Wallace could have just called it a career, placed a cast on the foot for 12 weeks and been done with basketball. According to a source, he contemplated that possibility the last several days.

The Knicks, however, announced an eight-week timetable that could put him back on the court in the middle of the first round. But one leading medical expert said Wallace will not be at 100 percent healed after just eight weeks from surgery to repair a Jones fracture of his fifth metatarsal.

Dr. Anish Kadakia, a.ssistant professor of orthopedic surgery at Northwestern University who specializes in Jones fractures, told The Post Wallace could be running in six weeks. Nevertheless, he wouldn’t be 100 percent for 12 weeks.

“After eight weeks, he’ll probably be 90 percent,’’ Dr. Kadakia said. “One hundred percent after eight weeks is not possible and it is a higher risk of failing. But these guys have everything under the sun [to rehab] but speed and jumping is compromised if it’s just eight weeks.’’

Dr. Kadakia has not treated Wallace, but is basing the injury on reports Wallace had a stress reaction before turning into a fracture.

“It is six to eight weeks for an athlete when there’s money riding on it,’’ Dr. Kadakia said. “You can let them go back and play if it’s important like the playoffs. The screw is big enough and strong enough to tolerate the stress you put on it. Those fractures do very poorly without surgery.’’

The Knicks are hopeful Wallace can come back because he’s only needed for about 12 minutes a night. If backup center Marcus Camby can’t stay healthy and Kenyon Martin is a bust, Wallace could be a help deep in the second round.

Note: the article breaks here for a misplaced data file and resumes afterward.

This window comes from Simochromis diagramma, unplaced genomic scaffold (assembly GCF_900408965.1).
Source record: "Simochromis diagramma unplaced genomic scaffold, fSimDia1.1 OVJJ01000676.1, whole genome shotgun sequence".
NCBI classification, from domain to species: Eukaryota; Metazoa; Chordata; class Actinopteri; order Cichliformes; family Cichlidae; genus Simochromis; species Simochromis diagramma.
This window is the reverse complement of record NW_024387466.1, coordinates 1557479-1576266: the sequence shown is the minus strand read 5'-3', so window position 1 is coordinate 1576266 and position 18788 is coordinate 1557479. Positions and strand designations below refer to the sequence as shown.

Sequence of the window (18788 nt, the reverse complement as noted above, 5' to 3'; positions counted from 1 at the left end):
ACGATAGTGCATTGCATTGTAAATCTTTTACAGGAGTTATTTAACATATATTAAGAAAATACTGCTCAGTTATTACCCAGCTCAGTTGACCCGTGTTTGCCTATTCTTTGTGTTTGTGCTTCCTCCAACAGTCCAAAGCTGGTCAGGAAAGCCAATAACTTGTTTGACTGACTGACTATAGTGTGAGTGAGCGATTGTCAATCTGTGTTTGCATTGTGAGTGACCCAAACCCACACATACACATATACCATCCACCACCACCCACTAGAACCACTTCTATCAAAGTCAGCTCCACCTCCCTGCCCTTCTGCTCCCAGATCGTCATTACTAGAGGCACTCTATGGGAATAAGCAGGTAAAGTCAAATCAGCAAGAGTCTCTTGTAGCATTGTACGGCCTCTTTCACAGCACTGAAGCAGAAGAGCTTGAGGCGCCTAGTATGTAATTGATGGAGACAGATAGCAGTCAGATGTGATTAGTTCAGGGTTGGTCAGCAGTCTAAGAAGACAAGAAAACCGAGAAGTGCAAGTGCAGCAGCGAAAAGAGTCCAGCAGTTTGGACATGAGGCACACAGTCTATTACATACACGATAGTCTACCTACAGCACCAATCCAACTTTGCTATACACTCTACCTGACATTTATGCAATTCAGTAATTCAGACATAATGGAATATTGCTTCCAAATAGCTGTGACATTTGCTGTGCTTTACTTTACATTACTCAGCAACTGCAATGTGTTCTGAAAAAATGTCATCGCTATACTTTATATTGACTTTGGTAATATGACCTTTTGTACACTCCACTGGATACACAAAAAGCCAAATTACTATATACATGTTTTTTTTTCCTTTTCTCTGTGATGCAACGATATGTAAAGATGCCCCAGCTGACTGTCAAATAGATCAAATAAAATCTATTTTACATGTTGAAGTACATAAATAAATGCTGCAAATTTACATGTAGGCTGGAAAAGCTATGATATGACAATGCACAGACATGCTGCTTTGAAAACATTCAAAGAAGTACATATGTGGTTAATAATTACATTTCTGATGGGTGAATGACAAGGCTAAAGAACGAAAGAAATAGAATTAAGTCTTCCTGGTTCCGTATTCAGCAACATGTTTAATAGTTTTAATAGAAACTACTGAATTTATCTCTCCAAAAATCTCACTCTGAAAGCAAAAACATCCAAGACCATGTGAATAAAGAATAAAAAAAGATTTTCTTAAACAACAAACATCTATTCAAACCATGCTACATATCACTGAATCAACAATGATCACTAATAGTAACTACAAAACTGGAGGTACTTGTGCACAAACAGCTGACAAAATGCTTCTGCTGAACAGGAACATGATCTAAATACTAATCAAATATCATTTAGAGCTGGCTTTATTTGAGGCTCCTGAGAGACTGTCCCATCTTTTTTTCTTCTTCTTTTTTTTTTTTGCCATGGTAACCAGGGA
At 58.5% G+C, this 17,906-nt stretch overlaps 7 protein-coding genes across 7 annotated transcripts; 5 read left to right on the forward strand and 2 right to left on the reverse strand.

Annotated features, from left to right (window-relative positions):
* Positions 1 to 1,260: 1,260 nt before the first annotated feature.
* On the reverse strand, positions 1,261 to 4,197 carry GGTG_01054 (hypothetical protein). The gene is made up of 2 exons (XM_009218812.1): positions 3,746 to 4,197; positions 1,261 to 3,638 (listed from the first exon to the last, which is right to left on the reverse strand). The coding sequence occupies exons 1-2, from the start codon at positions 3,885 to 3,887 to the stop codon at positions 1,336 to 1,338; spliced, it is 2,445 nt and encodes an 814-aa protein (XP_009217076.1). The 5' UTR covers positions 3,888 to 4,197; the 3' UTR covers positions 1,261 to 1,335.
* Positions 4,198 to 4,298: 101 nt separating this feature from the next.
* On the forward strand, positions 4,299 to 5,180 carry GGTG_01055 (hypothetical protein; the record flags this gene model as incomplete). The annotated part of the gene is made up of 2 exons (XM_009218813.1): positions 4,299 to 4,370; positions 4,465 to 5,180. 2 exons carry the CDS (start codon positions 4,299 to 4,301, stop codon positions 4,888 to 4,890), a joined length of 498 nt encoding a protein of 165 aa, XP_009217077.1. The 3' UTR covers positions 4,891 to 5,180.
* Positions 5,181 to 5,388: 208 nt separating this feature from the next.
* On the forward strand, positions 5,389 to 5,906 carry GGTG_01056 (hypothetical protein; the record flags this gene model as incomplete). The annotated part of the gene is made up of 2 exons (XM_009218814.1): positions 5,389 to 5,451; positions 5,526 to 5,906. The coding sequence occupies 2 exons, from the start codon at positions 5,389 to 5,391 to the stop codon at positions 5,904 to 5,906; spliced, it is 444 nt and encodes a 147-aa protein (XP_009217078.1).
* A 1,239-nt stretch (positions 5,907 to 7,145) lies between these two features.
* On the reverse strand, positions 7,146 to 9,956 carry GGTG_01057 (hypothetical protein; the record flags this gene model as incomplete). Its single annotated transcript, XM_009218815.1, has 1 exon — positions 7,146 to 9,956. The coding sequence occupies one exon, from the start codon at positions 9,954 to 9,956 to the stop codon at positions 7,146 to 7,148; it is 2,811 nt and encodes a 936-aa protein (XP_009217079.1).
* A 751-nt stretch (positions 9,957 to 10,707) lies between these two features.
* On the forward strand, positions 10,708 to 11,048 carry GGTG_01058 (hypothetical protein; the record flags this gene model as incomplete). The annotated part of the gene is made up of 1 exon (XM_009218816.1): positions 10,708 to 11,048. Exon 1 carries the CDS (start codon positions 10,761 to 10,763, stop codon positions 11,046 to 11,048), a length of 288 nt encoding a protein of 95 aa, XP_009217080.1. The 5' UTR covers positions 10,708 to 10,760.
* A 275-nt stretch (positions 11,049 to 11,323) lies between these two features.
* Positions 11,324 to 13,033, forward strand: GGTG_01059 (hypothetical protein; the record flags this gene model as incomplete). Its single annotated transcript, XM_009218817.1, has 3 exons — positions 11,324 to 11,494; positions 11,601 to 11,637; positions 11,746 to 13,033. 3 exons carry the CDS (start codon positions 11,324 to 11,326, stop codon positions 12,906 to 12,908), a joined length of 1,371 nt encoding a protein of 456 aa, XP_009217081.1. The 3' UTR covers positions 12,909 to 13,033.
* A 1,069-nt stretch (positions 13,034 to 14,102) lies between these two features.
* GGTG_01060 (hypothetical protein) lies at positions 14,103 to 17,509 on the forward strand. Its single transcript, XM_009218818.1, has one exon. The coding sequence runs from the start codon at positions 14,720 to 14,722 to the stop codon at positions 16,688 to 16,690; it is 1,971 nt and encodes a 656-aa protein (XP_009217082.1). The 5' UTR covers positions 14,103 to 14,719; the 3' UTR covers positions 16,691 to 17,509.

“It’s very disappointing,’’ Tyson Chandler said. “Rasheed has meant so much to us. He’s a big-time locker room guy. Obviously the time he was on court he was incredible for us defensively. We’ve got to give him a shot to be able to come back. We have to continue to win. Get in the playoffs, go on a nice streak and give him opportunity for another shot.’’

* The Knicks didn’t practice, but coach Mike Woodson has said Camby could make his return from a strained plantar fascia tonight. He’s been out since Jan. 10.

After his Knicks debut Wednesday against the Warriors, Martin said he still needs to prove he deserves another contract after the 10-day expires next week.

“It’s tough for [Rasheed] but it doesn’t mean I’m going to stay past my 10-day contract,’’ Martin said. “To say it’s good news for me, I don’t want to benefit off that. I want my play to be the reason I stay.’’

Martin played 4:48 and didn’t take a shot or get a rebound but was active on switches. He got a big hand when entering.

“It’s a good start,’’ Martin said. “My defense was there. I made a couple of decent traps.”

* The 54-point man, Stephen Curry of Golden State, became the first NBA player to hit 11 3-pointers while having as many as seven a.ssists Wednesday night at the Garden.
 4 years ago '04        #9619
Born_Loser|M 82 heat pts82
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according to Berman, Camby said he'll be back to play against the Heat (which he also told Berman was his plan the entire time)
 4 years ago '08        #9620
AC_89 148 heat pts148
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Camby coming back means nothing cuz woodson wont play him